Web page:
Virgil Flowers - tall, lean, late thirties, three times divorced, hair way too long for a cop's - had kicked around for a while before joining the Minnesota Bureau of Criminal Apprehension. First, it was the army and the military police, then the police in St. Paul, and finally Lucas Davenport had brought him into the BCA, promising him, "We'll only give you the hard stuff."
He'd been doing the hard stuff for three years now - but never anything like this. In the small town of Bluestem, where everybody knows everybody, a house way up on a ridge explodes into flames, its owner, a man named Judd, trapped inside. There is a lot of reason to hate him, Flowers discovers. Years ago, Judd had perpetrated a scam that'd driven a lot of local farmers out of business, even to suicide. There are also rumors swirling around: of some very dicey activities with other men's wives; of involvement with some nutcase religious guy; of an out-of-wedlock daughter. In fact, Flowers concludes, you'd probably have to dig around to find a person who didn't despise him.
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"Sandford keeps the reader guessing and the pages turning while Flowers displays the kind of cool and folksy charm that might force Davenport to share the spotlight more often." - PW.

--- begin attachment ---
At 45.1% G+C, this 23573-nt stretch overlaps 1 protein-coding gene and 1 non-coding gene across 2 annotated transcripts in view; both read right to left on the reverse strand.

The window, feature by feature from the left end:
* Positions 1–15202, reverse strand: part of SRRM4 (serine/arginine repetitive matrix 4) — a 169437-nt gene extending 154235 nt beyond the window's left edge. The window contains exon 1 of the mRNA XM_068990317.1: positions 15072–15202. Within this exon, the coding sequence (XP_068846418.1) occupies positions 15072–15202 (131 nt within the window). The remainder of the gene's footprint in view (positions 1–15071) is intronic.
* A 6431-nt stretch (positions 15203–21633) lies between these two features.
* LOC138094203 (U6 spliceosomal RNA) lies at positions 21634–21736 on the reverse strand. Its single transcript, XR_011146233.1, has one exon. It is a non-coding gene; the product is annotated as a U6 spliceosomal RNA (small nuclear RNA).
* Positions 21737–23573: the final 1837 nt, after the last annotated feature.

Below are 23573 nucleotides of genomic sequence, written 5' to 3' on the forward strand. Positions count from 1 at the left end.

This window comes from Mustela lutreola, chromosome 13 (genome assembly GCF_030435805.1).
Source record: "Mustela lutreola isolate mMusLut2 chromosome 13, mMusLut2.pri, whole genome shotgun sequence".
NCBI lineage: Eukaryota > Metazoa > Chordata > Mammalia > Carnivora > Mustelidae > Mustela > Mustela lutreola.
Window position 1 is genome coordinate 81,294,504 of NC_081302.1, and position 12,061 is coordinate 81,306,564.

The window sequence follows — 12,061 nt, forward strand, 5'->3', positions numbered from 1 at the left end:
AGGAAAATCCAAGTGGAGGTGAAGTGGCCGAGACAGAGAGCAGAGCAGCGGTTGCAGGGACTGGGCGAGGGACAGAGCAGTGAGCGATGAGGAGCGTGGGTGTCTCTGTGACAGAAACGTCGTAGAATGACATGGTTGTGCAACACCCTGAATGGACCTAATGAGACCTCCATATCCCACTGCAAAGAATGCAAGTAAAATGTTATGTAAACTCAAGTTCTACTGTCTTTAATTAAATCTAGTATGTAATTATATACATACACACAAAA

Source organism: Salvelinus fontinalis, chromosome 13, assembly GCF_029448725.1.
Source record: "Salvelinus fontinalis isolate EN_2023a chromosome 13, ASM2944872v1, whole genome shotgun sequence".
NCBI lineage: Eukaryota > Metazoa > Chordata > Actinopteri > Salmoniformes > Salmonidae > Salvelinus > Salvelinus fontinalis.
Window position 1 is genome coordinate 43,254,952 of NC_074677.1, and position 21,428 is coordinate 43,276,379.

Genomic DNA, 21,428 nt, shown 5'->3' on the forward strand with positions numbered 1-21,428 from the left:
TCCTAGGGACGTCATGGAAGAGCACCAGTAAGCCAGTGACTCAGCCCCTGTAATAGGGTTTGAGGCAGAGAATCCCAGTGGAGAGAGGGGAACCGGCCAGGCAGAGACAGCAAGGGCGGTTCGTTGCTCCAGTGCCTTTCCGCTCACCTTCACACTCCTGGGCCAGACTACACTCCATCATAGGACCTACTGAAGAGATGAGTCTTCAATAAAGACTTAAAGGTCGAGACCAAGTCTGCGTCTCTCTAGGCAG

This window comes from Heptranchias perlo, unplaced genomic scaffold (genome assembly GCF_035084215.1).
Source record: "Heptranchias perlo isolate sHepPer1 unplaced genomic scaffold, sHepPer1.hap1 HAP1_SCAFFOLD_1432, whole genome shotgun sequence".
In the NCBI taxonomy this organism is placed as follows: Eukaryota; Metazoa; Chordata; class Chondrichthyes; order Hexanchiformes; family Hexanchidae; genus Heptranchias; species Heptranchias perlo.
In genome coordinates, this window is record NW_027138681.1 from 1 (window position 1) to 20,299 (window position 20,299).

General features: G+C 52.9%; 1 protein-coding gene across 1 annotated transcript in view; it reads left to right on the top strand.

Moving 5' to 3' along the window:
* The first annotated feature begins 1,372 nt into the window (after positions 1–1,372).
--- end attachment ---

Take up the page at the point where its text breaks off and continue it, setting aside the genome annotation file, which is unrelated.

"A high-fatality, low-octane procedural that has its points but lacks the wow factor. " - Kirkus Reviews.
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John Sandford is the pseudonym of John Roswell Camp, an American author and journalist. Camp won the Pulitzer Prize in journalism in 1986, and was one of four finalists for the prize in 1980. He also was the winner of the Distinguished Writing Award of the American Society of Newspaper Editors for 1985.
Camp is the author of forty published novels, all of which have appeared, in one format or another, on the New York Times best-seller lists. He is also the co-author of three young-adult books in the Singular Menace series, with Michele Cook, and co-author of the science-fiction thriller Saturn Run with Ctein.
He is the author of two non-fiction books, one on art The Eye and the Heart: The Watercolors of John Stuart Ingle and one on plastic surgery, Plastic Surgery: the Kindest Cut. ...
Blood at the Root
"A gripping, timely, and important examination of American racism."
- PW Starred Review
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